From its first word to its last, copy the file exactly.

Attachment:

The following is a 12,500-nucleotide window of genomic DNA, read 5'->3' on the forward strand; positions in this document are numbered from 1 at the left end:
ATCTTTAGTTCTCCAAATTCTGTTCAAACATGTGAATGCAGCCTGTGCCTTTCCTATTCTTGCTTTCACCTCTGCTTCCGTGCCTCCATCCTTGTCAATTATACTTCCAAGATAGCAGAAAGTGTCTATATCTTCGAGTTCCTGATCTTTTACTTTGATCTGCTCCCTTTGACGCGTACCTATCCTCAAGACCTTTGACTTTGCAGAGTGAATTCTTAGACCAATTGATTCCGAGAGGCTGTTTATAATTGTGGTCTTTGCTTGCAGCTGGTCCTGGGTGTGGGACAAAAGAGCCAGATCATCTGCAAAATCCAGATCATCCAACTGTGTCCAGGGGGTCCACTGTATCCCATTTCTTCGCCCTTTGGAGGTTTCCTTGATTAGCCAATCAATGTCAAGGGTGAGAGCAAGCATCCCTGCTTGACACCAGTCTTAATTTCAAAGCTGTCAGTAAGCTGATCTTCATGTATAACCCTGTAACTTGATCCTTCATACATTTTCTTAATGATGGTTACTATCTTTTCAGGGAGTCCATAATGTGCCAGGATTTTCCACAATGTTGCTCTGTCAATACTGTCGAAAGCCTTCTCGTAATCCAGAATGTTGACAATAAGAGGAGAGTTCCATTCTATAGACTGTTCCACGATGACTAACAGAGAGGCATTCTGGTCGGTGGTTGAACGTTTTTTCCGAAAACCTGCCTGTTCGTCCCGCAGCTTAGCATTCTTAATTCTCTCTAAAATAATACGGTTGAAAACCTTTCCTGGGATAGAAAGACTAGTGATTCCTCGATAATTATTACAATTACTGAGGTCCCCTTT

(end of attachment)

The following is a 12,500-nucleotide window of genomic DNA, read 5'->3' on the forward strand; positions in this document are numbered from 1 at the left end:
ATCTTTAGTTCTCCAAATTCTGTTCAAACATGTGAATGCAGCCTGTGCCTTTCCTATTCTTGCTTTCACCTCTGCTTCCGTGCCTCCATCCTTGTCAATTATACTTCCAAGATAGCAGAAAGTGTCTATATCTTCGAGTTCCTGATCTTTTACTTTGATCTGCTCCCTTTGACGCGTACCTATCCTCAAGACCTTTGACTTTGCAGAGTGAATTCTTAGACCAATTGATTCCGAGAGGCTGTTTATAATTGTGGTCTTTGCTTGCAGCTGGTCCTGGGTGTGGGACAAAAGAGCCAGATCATCTGCAAAATCCAGATCATCCAACTGTGTCCAGGGGGTCCACTGTATCCCATTTCTTCGCCCTTTGGAGGTTTCCTTGATTAGCCAATCAATGTCAAGGGTGAGAGCAAGCATCCCTGCTTGACACCAGTCTTAATTTCAAAGCTGTCAGTAAGCTGATCTTCATGTATAACCCTGTAACTTGATCCTTCATACATTTTCTTAATGATGGTTACTATCTTTTCAGGGAGTCCATAATGTGCCAGGATTTTCCACAATGTTGCTCTGTCAATACTGTCGAAAGCCTTCTCGTAATCCAGAATGTTGACAATAAGAGGAGAGTTCCATTCTATAGACTGTTCCACGATGACTAACAGAGAGGCATTCTGGTCGGTGGTTGAACGTTTTTTCCGAAAACCTGCCTGTTCGTCCCGCAGCTTAGCATTCTTAATTCTCTCTAAAATAATACGGTTGAAAACCTTTCCTGGGATAGAAAGACTAGTGATTCCTCGATAATTATTACAATTACTGAGGTCCCCTTT